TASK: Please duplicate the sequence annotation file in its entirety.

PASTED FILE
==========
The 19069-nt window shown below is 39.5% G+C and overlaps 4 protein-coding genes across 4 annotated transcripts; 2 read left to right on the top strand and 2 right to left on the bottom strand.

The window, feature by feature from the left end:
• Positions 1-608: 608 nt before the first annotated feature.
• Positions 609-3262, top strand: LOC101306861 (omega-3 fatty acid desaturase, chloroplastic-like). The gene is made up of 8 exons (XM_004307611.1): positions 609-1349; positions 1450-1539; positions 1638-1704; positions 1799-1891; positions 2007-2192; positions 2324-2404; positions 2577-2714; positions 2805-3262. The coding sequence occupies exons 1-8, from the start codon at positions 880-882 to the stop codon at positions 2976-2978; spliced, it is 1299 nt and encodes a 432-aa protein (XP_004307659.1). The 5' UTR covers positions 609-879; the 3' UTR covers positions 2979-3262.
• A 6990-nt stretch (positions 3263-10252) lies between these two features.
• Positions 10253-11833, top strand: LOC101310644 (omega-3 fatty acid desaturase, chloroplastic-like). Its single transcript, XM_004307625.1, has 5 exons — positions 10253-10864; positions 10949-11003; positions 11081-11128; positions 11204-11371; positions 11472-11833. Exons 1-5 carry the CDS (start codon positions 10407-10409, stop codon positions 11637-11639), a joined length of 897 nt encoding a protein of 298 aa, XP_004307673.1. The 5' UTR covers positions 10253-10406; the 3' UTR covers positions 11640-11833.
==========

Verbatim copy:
The 19069-nt window shown below is 39.5% G+C and overlaps 4 protein-coding genes across 4 annotated transcripts; 2 read left to right on the top strand and 2 right to left on the bottom strand.

The window, feature by feature from the left end:
• Positions 1-608: 608 nt before the first annotated feature.
• Positions 609-3262, top strand: LOC101306861 (omega-3 fatty acid desaturase, chloroplastic-like). The gene is made up of 8 exons (XM_004307611.1): positions 609-1349; positions 1450-1539; positions 1638-1704; positions 1799-1891; positions 2007-2192; positions 2324-2404; positions 2577-2714; positions 2805-3262. The coding sequence occupies exons 1-8, from the start codon at positions 880-882 to the stop codon at positions 2976-2978; spliced, it is 1299 nt and encodes a 432-aa protein (XP_004307659.1). The 5' UTR covers positions 609-879; the 3' UTR covers positions 2979-3262.
• A 6990-nt stretch (positions 3263-10252) lies between these two features.
• Positions 10253-11833, top strand: LOC101310644 (omega-3 fatty acid desaturase, chloroplastic-like). Its single transcript, XM_004307625.1, has 5 exons — positions 10253-10864; positions 10949-11003; positions 11081-11128; positions 11204-11371; positions 11472-11833. Exons 1-5 carry the CDS (start codon positions 10407-10409, stop codon positions 11637-11639), a joined length of 897 nt encoding a protein of 298 aa, XP_004307673.1. The 5' UTR covers positions 10253-10406; the 3' UTR covers positions 11640-11833.